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The Australian Continental Flyer build thread


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Just thought i would start a thread for those interested on an Australian bodied 1933 "Flyer"

I started on this project a while ago,was told at the time that Continental cars in general were quite thin on the ground.

Is very hard to get a great deal of information on these vehicles,we don't even know where the car was bought from.

Not many made it to Australia and those that did were bodied by a company T.J.Richards in Australia.

We did not have the option of the Ace,only the Flyer and Beacon made it to Australia and to the best of my knowledge 199 made their way

to Australia.

There are many pictures of this build but just for illustrations sake i will try and post a couple from start to not long ago.

In this picture basically looking at what we started out with.

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a picture from the front after a little wood work "patience" :)

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I have quite a few pictures of this car in various states and will update this thread from time to time.

From what i have been able to find from the internet is that there seems to be a pronounced difference in the shape of the front

bumper on these cars,i am not sure if they differed between models but the front bumper on this one is not "recessed" or "pushed in look" in the center.

Also this one has two rear bumpers or bumpets,one small bumper on each side.

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Sorry for the random pictures,with over 300 pictures to re-size the general idea is to illustrate :)

the beginning

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the instrument panel after a bit of work as compared to the first picture.

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This is what we had left of the hood ornament,seems like someone needed it more than us.post-108875-143143063033_thumb.jpg

A very big thank you to Don Summer for the "flying lady" ornament,the base was another story,unfortunately he did not have access to a mold so it was made from a picture.

Many thanks Don :)

:) this thread may get a a bit picture heavy later on :)

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Hahaha :),that 50cents was part of my allowance for a pie so it got spent !

The flying lady will do just fine,the base i thought i would "just" do the best with what was left and get it as close as possible from a picture and make a mold and pour a new one but after spending a bit of time on it and finding that nothing is ever as simple as first thought i think it can get resin dipped and chrome plated as it is?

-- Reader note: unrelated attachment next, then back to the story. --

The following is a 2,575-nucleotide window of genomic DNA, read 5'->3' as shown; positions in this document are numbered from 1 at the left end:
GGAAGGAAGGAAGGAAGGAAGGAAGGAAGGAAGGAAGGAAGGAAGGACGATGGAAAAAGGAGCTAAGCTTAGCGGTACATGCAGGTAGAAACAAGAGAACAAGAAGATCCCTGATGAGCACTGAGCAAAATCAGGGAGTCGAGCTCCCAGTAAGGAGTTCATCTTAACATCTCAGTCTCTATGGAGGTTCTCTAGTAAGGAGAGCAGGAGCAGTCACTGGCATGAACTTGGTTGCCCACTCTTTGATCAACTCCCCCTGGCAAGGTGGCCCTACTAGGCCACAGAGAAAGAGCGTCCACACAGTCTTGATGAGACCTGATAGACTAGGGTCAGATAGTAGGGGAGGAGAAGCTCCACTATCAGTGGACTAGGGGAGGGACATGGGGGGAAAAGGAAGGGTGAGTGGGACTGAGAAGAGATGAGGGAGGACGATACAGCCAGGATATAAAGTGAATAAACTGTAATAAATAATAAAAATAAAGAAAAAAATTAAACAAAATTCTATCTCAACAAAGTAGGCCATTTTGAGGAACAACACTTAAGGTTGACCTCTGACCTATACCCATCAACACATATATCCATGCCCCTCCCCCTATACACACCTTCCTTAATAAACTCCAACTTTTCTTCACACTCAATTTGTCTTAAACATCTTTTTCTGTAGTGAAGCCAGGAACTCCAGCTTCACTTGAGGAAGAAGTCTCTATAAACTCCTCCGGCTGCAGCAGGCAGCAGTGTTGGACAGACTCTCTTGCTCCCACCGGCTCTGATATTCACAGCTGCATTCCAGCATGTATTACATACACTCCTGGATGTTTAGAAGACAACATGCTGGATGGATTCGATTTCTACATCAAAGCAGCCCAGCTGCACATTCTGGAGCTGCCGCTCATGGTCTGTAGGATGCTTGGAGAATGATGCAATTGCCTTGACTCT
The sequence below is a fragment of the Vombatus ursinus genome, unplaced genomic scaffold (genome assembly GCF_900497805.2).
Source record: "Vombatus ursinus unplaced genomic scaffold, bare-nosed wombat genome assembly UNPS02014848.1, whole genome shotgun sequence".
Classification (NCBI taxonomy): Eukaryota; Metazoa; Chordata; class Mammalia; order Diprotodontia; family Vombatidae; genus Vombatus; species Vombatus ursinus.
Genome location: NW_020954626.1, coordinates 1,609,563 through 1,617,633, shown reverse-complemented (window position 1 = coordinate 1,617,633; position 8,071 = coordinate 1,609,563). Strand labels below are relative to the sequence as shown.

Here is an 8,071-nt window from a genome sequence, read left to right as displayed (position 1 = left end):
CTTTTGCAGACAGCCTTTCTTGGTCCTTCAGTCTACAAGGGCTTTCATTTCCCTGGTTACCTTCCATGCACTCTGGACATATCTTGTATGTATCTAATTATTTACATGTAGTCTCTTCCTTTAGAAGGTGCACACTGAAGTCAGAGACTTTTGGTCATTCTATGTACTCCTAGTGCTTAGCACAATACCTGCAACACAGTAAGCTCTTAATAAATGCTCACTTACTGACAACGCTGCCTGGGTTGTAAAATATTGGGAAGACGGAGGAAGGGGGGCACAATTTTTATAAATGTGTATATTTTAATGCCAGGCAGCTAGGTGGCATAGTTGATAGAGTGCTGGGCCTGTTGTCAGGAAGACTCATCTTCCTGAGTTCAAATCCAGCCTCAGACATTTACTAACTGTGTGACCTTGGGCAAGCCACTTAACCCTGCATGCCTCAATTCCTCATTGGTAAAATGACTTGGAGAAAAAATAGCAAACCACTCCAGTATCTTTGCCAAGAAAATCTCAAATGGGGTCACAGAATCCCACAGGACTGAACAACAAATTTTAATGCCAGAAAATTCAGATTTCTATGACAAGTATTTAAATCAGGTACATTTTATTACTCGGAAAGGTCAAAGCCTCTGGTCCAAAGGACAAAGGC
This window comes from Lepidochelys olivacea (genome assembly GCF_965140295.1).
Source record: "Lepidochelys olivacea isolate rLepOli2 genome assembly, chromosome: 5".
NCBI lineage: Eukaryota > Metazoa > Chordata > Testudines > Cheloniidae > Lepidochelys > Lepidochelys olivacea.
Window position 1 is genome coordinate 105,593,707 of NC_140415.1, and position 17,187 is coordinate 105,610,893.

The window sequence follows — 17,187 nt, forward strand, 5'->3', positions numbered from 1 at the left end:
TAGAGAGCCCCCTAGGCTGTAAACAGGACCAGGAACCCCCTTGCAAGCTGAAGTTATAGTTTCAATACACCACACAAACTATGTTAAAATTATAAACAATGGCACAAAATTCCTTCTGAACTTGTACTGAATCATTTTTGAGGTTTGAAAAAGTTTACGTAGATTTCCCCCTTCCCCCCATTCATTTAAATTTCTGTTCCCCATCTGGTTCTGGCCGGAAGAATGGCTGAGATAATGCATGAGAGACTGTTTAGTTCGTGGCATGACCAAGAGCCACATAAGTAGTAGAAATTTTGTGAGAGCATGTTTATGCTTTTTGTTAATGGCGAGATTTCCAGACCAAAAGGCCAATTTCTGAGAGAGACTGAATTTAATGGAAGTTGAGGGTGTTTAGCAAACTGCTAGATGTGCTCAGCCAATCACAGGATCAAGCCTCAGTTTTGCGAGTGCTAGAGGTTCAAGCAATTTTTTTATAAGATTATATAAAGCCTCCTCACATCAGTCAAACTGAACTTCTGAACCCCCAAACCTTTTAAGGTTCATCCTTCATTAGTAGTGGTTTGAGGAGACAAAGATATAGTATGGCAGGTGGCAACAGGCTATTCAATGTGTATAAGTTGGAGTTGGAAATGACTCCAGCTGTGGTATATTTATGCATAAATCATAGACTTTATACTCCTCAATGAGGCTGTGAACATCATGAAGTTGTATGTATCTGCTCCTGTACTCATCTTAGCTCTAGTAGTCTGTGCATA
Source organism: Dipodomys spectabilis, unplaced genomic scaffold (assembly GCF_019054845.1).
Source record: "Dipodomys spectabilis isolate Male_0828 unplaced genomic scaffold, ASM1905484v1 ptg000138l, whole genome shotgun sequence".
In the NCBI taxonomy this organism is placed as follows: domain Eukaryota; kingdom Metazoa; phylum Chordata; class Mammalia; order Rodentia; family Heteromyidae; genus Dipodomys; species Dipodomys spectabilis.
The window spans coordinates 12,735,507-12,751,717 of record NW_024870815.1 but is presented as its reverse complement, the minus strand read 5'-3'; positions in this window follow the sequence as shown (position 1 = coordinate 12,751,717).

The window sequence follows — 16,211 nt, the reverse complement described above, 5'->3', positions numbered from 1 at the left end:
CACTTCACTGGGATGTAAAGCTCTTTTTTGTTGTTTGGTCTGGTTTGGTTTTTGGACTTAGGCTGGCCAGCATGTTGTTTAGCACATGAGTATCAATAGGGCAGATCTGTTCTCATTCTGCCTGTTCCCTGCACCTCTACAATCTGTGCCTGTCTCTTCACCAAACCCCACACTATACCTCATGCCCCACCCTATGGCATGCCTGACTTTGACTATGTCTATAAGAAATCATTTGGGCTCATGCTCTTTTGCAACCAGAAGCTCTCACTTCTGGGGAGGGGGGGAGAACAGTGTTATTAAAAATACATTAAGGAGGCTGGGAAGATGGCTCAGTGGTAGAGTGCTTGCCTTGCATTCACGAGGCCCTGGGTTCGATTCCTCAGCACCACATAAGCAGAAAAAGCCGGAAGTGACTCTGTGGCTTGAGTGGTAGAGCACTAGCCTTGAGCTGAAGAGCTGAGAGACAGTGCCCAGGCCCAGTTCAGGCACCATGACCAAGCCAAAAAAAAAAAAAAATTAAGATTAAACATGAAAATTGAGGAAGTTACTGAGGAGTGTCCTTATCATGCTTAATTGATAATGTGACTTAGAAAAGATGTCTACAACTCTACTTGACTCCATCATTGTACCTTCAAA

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This car had been in an accident at one stage on the drivers side (we drive on the wrong side of the over here :) )

The "B" pillars were replaced at one stage but only with a bit of rough cut 4x2,was fortunate enough to have a passenger side "B" pillar,(see above for what side of the car that is :)) and was able to mirror image and make a new drivers side pillar.

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The piece that supports the cowl panel was broken at one end after the smash and never replaced,so it nearly did my head in sorting that bit out.

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Then it came to trying to get everything to fit and line up with the pillars.Can see the new pillar and repaired end on cowl support.

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Some more random pictures.

The engine was not only a bit grubby but was also very tight to turn over by hand.

After some help from a local mechanic it turned out that the crank had a 2 thou. bend and was rectified.

The cam shaft was worse and it had 5 thou. bend towards the front journal,we don't know if the damage was caused by the accident or some other way?,but both the crankshaft and cam shaft are made from steel and not all that hard to straighten.The camshaft on these engines is bored right through and has a screw in bung at each end,the cam journals have a hole in them and the cam bearings are grooved to allow oil flow to the mains.

Engine before.

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The carb. in this picture is not the original Marvel but manged to the original among some other bits.

Engine after a bit of work.

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The following picture is what seems to be a damper of some description that the fan is connected to,unusual device,it has a cavity that gets some oil added when assembled.

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Just a random post,we were fortunate enough to receive a wiring diagram from some one from America,possibly a member here?